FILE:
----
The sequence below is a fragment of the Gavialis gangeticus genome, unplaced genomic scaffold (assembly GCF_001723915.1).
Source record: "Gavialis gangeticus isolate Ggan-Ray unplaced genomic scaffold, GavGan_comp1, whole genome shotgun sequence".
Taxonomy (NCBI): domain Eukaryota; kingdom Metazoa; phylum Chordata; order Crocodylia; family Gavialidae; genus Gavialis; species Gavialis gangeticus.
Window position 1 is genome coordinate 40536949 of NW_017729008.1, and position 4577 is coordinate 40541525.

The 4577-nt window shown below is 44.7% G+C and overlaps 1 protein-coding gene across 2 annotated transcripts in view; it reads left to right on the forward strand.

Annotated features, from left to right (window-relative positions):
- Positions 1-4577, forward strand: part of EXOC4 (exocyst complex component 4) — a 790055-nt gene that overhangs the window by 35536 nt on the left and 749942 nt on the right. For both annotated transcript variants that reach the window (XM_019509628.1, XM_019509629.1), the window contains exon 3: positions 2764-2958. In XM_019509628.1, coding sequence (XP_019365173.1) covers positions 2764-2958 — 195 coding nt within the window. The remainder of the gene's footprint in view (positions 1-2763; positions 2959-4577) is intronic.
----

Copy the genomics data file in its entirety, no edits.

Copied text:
The sequence below is a fragment of the Gavialis gangeticus genome, unplaced genomic scaffold (assembly GCF_001723915.1).
Source record: "Gavialis gangeticus isolate Ggan-Ray unplaced genomic scaffold, GavGan_comp1, whole genome shotgun sequence".
Taxonomy (NCBI): domain Eukaryota; kingdom Metazoa; phylum Chordata; order Crocodylia; family Gavialidae; genus Gavialis; species Gavialis gangeticus.
Window position 1 is genome coordinate 40536949 of NW_017729008.1, and position 4577 is coordinate 40541525.

The 4577-nt window shown below is 44.7% G+C and overlaps 1 protein-coding gene across 2 annotated transcripts in view; it reads left to right on the forward strand.

Annotated features, from left to right (window-relative positions):
- Positions 1-4577, forward strand: part of EXOC4 (exocyst complex component 4) — a 790055-nt gene that overhangs the window by 35536 nt on the left and 749942 nt on the right. For both annotated transcript variants that reach the window (XM_019509628.1, XM_019509629.1), the window contains exon 3: positions 2764-2958. In XM_019509628.1, coding sequence (XP_019365173.1) covers positions 2764-2958 — 195 coding nt within the window. The remainder of the gene's footprint in view (positions 1-2763; positions 2959-4577) is intronic.